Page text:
I am disappointed that Mr Martin Piper's letter uses the concept of the compassionate society to push for the implementation of American policies in Singapore (Poor attitude against different family structures harm children the most; Jan 11).
The research may not necessarily be reliable. Testimonials given to the Fifth Circuit Court of Appeals in Los Angeles in 2015 show that children of parents who are lesbian, gay, bisexual or transgender are under tremendous pressure to answer positively in such studies or face the wrath of political activists.
The act of surrogacy may not itself be demeaning, although Thailand and India, two of the most popular countries for surrogacy, have been working to legally limit the industry because it seems prone to abuse.
However, surrogacy for homosexual couples is a different issue. A number of homosexual couples have resorted to court orders to bar their adopted children from looking for their birth parents, out of fear that the children will reject them once the birth parents - even surrogates - are found.
For this reason, even many of the countries that have legalised same-sex marriage have not legalised homosexual surrogacy.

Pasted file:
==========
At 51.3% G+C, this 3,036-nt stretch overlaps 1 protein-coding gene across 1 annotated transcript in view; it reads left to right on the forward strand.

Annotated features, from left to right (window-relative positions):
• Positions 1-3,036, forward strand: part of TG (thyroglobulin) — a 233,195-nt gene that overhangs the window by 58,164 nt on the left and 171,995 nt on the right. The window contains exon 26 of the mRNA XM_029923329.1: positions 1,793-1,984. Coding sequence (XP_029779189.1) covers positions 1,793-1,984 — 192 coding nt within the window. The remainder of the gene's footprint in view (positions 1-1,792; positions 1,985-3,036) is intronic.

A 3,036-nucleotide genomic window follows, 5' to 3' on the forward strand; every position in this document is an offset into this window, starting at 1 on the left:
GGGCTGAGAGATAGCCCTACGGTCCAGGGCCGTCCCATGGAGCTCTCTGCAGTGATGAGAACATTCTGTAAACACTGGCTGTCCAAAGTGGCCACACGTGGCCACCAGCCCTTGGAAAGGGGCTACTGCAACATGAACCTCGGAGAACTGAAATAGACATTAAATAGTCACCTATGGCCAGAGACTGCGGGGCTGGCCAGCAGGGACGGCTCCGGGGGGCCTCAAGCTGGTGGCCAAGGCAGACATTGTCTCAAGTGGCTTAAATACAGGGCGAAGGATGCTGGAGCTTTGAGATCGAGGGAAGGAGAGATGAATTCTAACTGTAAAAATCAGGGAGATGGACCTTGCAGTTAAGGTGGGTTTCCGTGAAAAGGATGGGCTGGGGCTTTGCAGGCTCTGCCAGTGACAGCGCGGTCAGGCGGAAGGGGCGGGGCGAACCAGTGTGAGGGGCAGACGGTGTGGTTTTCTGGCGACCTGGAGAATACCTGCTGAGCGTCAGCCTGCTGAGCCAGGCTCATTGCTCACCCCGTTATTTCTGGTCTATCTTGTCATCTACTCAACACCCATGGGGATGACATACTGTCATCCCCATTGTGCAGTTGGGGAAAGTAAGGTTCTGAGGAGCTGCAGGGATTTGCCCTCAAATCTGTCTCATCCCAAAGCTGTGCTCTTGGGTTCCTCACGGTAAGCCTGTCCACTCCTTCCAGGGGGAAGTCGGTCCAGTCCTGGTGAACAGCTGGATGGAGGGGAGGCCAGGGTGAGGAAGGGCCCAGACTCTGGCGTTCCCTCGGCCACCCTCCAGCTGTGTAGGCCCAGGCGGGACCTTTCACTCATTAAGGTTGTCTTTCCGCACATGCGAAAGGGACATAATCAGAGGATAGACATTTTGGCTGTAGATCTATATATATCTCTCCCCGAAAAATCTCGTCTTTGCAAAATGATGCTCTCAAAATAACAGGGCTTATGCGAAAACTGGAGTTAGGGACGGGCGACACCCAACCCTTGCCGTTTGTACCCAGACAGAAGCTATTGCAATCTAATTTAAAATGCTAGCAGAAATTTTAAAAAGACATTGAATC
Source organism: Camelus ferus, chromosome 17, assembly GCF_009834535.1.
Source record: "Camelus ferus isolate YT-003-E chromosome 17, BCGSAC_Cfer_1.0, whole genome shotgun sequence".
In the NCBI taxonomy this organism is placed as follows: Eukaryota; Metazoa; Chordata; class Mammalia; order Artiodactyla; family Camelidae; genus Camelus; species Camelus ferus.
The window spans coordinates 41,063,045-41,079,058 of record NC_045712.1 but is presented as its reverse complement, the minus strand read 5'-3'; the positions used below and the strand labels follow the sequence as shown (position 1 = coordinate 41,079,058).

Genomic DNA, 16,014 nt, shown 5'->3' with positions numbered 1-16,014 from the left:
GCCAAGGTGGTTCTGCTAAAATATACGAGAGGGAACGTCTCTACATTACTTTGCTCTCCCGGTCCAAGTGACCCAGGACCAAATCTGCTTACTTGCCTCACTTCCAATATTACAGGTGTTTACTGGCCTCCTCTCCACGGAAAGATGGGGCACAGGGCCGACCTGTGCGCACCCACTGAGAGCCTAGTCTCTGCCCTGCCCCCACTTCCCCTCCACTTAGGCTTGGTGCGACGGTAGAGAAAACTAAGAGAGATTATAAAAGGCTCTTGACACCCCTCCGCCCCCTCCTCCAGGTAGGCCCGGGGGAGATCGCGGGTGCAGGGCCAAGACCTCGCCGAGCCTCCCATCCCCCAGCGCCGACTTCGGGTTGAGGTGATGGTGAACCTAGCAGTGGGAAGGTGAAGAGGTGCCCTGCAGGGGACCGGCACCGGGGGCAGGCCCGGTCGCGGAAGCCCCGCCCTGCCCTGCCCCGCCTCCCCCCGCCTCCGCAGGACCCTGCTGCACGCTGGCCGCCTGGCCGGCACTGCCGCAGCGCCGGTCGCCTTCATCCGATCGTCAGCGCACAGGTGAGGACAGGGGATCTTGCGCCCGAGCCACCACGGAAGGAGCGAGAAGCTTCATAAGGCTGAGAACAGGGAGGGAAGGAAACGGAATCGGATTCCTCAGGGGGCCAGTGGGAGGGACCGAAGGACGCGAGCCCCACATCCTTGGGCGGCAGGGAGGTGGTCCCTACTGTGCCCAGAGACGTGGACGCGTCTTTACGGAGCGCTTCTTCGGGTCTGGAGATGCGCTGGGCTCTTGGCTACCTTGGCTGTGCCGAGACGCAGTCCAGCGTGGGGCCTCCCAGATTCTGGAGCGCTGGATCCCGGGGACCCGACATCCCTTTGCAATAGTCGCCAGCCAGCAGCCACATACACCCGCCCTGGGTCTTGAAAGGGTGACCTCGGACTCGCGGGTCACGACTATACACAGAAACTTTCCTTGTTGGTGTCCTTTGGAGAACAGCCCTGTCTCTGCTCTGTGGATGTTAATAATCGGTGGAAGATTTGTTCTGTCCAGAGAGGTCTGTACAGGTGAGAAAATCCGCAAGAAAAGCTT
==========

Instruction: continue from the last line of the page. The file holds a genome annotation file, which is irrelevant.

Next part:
Where is the justice and equality for these children, who are banned by their foster parents from finding out their own family history?
It is also contradictory for Mr Piper to say that proper financial compensation should be given for the " gift" of surrogacy.
The economic definition of a commodity is a good or service that is exchanged in return for financial compensation. This makes the service of surrogacy a commodity.
Same-sex parentage denies the child from experiencing difference too. This is important as familial relations form the basis through which the child builds connections with the rest of society.
In the end, the debate is not over whether to show understanding and compassion; it is over who we should show it to.
Clement Wee Hong En